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What Can Ivy League Schools Do to Help International Students Make New Friends
Coming to a new country can be particularly intimidating when the only thing you care about (ppffff…. Who cares about academics, the weather, or the food, amiright or amiright?) is making friends. The scary part might not even be talking to someone new but rather seeing if you can fit in a culture that is stereotyped to have such a rigid culture and structured (albeit potentially progressive) social scene. Meaning, the problem isn’t too big when you look at it from an individual perspective (ie the ability to make at least one friend), but rather if you can make a security network (ie a group of friends) in a foreign community despite a possible language barrier.

Well, if it makes you feel any better, the whole country is feeling this problem. The majority of colleges have a division between domestic students and international students. Not only does this mean that international students are feeling a disconnect between themselves and the school (as in they do not affiliate good times to the academic institution), but these students aren’t receiving the experiences they deserve and domestic students are missing an opportunity to diversify their perspectives.

So the question becomes, what can Ivy League schools (which tend to have at least around 12 percent of their student body coming from outside the US) do to erase this divide and help international students make friends with students who speak their home language as well as with those who don’t; here are a couple of options.

Personally, I go to a small school, with a student body of approximately 1,800 students, 1,300 students if you exclude graduate students. About a quarter of the students who go to my school are citizens of a country outside the United States. Because, proportionately, we have more international students than the Ivy League schools and less individual students, my school has a relatively strong International Student Organization. International students who attend the college arrive a week before the other freshman. This first week of orientation includes separate discussion and seminar sections guiding them through some of the expected trials and tribulations of international schooling. Not only is this helpful in navigating a completely different world but also in establishing helpful relationships with international students from your own country and eventually those from other countries. The pros to using this method to create friendships between international students is that it is very helpful and usually makes international students happier in their environments (especially with proportionately large international student populations) but this method does not connect international students with domestic students.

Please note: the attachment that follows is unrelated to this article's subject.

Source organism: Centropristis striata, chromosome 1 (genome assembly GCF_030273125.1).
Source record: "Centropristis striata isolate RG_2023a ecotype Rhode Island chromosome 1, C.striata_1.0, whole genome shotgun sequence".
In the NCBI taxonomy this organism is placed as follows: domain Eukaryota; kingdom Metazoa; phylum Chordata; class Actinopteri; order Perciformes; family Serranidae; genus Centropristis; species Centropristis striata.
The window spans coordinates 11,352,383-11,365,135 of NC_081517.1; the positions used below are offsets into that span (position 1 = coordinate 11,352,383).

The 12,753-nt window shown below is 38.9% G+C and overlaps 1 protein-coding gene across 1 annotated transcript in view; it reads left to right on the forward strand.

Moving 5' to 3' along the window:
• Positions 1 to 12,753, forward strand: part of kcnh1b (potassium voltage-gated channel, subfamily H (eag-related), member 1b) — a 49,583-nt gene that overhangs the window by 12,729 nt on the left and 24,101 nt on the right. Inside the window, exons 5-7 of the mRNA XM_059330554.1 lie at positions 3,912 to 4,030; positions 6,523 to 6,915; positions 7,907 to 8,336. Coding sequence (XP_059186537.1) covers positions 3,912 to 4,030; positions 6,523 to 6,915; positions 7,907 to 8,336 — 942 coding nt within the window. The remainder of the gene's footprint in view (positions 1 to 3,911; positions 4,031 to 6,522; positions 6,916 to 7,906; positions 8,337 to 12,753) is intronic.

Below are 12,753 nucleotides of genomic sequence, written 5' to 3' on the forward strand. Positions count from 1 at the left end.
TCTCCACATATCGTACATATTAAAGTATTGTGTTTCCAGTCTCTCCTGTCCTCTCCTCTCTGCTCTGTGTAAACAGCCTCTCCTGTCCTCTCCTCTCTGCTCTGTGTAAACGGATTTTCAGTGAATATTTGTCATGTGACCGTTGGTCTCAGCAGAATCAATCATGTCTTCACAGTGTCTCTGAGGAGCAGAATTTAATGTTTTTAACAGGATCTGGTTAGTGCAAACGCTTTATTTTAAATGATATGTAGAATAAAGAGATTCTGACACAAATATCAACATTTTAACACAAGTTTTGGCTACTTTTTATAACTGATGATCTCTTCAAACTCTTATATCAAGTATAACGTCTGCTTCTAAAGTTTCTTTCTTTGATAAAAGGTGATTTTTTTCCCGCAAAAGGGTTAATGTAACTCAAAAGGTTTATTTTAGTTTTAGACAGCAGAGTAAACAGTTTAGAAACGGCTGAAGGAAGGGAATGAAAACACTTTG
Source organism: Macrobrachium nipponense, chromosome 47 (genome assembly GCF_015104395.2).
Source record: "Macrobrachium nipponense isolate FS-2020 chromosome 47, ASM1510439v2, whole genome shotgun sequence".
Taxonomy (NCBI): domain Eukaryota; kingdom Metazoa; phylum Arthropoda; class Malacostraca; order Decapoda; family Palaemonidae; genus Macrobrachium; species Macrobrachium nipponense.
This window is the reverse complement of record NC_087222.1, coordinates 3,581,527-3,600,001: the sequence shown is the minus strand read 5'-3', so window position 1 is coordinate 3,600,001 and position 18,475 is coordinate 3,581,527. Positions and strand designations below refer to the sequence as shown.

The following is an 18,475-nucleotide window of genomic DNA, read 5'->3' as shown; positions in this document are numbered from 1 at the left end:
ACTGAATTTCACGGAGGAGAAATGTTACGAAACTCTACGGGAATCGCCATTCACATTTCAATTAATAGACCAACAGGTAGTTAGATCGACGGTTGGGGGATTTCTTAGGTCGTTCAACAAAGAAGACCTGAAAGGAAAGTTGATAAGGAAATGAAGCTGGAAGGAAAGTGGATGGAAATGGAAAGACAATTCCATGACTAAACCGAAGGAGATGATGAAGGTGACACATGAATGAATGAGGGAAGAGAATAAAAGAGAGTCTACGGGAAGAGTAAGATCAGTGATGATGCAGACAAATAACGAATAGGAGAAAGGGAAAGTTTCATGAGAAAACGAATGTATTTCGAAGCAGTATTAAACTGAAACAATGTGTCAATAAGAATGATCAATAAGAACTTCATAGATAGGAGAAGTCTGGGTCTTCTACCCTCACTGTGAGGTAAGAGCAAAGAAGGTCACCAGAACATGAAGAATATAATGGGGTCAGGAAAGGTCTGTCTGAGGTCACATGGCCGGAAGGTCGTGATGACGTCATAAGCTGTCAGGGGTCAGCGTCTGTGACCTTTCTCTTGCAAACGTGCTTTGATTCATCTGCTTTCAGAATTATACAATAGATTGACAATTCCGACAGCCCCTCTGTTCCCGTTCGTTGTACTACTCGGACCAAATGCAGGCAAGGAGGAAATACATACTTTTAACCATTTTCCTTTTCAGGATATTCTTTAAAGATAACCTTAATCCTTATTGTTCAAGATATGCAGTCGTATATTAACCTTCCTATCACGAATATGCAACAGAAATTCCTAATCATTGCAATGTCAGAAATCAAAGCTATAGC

Because it is harder for larger groups of people to organize, finding an optimal group size (maybe five students) and creating a meeting time as well as something to do can be helpful for international students to find domestic friends. In my personal experience, international students usually don’t spend time with students from the United states because they get tired of constantly trying to keep up with the fast paced English and “slang vocabulary” that American students sprinkle in their language like five year old children do on their cupcakes. More exposure to this sort of language and patient domestic students can easily develop a repertoire of American slang for international students with enough contact, communication and bonding. The pros to this method include a greater amount of communication between international students and domestic students establishing more cultural education for both sides. This program would include more resources from the Ivy League schools in order to create these groups and activities.

Regardless of the complete plan, it is important for international students to receive the experience they have imagined and create these bonds that they may utilize in their futures. These methods would also help domestic students digest the increasingly globalized world many domestic students face, particularly when entering the business world, and not remaining culturally ignorant to some of the most successful nations in the world. Ultimately, this movement to integrate international students into the Ivy League community at large is an obligation that should not be taken lightly by these schools.

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lrngo users in over 190 countries

Portrait of a Woman Blogger on an HP Laptop after Frederick Carl Frieseke
Top 5 International Student Blogs